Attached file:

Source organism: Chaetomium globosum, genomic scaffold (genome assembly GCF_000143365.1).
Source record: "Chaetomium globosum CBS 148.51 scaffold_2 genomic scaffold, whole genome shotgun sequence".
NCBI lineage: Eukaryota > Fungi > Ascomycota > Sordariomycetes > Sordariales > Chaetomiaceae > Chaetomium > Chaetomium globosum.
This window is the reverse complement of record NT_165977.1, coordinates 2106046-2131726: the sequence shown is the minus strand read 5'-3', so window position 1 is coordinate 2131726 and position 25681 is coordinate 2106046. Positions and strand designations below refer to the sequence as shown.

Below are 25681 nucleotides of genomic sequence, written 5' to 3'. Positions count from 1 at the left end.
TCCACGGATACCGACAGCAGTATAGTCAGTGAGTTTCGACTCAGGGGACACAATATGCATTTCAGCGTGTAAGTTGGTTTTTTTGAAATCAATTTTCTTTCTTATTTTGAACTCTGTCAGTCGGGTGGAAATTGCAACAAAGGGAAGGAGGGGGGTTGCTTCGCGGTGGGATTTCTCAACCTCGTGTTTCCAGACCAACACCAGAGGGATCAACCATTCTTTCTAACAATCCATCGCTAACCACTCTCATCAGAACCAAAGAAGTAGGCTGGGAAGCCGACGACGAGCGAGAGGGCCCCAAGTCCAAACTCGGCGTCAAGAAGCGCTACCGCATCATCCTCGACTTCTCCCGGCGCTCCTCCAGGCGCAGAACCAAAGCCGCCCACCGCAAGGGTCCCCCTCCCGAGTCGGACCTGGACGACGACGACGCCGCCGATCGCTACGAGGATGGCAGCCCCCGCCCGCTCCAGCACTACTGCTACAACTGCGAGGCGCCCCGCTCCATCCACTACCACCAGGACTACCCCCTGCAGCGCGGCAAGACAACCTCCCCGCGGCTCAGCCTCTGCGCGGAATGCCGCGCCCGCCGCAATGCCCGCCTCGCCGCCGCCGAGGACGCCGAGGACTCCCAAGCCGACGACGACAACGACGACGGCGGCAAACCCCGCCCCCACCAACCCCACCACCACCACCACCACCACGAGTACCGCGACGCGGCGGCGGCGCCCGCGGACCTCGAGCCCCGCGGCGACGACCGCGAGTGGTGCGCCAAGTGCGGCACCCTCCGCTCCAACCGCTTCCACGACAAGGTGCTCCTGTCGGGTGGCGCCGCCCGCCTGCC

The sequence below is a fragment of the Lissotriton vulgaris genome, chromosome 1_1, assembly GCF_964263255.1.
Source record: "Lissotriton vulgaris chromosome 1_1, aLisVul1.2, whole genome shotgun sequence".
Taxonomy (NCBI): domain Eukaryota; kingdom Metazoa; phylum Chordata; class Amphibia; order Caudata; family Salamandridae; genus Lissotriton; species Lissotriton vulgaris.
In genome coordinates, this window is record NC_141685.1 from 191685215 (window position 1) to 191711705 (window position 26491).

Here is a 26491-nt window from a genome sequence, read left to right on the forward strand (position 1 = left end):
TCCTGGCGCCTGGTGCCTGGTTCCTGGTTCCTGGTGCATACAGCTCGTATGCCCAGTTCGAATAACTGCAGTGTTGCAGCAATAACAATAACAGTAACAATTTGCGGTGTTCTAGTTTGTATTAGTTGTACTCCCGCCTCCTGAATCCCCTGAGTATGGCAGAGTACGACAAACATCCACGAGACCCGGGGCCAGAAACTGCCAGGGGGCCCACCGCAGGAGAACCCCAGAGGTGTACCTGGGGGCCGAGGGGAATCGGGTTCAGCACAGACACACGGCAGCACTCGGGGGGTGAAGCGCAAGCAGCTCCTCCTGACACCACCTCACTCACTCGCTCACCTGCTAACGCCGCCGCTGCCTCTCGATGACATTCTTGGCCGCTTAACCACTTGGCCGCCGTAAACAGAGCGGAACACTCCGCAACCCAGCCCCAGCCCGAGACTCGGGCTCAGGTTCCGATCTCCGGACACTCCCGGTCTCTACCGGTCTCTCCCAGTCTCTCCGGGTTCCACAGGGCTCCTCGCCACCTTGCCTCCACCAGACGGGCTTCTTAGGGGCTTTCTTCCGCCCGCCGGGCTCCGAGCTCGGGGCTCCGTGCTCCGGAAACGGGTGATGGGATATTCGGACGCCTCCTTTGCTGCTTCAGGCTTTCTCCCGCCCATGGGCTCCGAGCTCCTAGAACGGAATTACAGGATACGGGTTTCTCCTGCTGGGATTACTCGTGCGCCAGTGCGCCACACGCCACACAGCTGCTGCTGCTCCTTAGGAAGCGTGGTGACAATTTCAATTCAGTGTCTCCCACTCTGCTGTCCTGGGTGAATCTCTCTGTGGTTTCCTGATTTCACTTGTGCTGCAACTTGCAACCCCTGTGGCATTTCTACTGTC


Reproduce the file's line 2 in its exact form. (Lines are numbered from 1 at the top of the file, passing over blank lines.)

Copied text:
Source record: "Chaetomium globosum CBS 148.51 scaffold_2 genomic scaffold, whole genome shotgun sequence".